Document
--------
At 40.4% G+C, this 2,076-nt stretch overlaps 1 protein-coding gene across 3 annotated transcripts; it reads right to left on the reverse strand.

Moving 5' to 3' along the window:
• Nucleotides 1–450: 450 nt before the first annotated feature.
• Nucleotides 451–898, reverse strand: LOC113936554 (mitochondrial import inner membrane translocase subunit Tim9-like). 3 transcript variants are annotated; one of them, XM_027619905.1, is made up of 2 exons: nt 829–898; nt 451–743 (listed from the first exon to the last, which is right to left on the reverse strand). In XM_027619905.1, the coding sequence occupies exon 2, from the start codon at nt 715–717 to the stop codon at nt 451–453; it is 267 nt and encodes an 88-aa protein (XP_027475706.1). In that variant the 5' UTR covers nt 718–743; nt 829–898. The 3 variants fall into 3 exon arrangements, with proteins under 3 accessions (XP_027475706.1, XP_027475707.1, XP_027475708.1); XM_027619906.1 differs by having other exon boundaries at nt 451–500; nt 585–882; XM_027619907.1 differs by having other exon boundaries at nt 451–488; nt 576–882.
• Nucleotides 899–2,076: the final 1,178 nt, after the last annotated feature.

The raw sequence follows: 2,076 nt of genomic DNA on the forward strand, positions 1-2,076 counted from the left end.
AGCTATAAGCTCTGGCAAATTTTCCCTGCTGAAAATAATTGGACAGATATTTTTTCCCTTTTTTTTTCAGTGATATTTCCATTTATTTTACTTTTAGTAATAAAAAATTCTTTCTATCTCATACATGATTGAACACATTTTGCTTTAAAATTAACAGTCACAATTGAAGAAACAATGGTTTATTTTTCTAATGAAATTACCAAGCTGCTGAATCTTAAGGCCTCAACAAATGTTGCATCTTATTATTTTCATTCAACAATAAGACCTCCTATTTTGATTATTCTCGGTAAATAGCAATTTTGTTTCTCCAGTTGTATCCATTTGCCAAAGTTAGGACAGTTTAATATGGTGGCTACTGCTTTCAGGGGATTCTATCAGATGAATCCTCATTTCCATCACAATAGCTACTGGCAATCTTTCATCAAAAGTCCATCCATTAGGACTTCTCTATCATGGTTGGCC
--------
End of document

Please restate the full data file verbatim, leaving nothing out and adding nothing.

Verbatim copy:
At 40.4% G+C, this 2,076-nt stretch overlaps 1 protein-coding gene across 3 annotated transcripts; it reads right to left on the reverse strand.

Moving 5' to 3' along the window:
• Nucleotides 1–450: 450 nt before the first annotated feature.
• Nucleotides 451–898, reverse strand: LOC113936554 (mitochondrial import inner membrane translocase subunit Tim9-like). 3 transcript variants are annotated; one of them, XM_027619905.1, is made up of 2 exons: nt 829–898; nt 451–743 (listed from the first exon to the last, which is right to left on the reverse strand). In XM_027619905.1, the coding sequence occupies exon 2, from the start codon at nt 715–717 to the stop codon at nt 451–453; it is 267 nt and encodes an 88-aa protein (XP_027475706.1). In that variant the 5' UTR covers nt 718–743; nt 829–898. The 3 variants fall into 3 exon arrangements, with proteins under 3 accessions (XP_027475706.1, XP_027475707.1, XP_027475708.1); XM_027619906.1 differs by having other exon boundaries at nt 451–500; nt 585–882; XM_027619907.1 differs by having other exon boundaries at nt 451–488; nt 576–882.
• Nucleotides 899–2,076: the final 1,178 nt, after the last annotated feature.

The raw sequence follows: 2,076 nt of genomic DNA on the forward strand, positions 1-2,076 counted from the left end.
AGCTATAAGCTCTGGCAAATTTTCCCTGCTGAAAATAATTGGACAGATATTTTTTCCCTTTTTTTTTCAGTGATATTTCCATTTATTTTACTTTTAGTAATAAAAAATTCTTTCTATCTCATACATGATTGAACACATTTTGCTTTAAAATTAACAGTCACAATTGAAGAAACAATGGTTTATTTTTCTAATGAAATTACCAAGCTGCTGAATCTTAAGGCCTCAACAAATGTTGCATCTTATTATTTTCATTCAACAATAAGACCTCCTATTTTGATTATTCTCGGTAAATAGCAATTTTGTTTCTCCAGTTGTATCCATTTGCCAAAGTTAGGACAGTTTAATATGGTGGCTACTGCTTTCAGGGGATTCTATCAGATGAATCCTCATTTCCATCACAATAGCTACTGGCAATCTTTCATCAAAAGTCCATCCATTAGGACTTCTCTATCATGGTTGGCC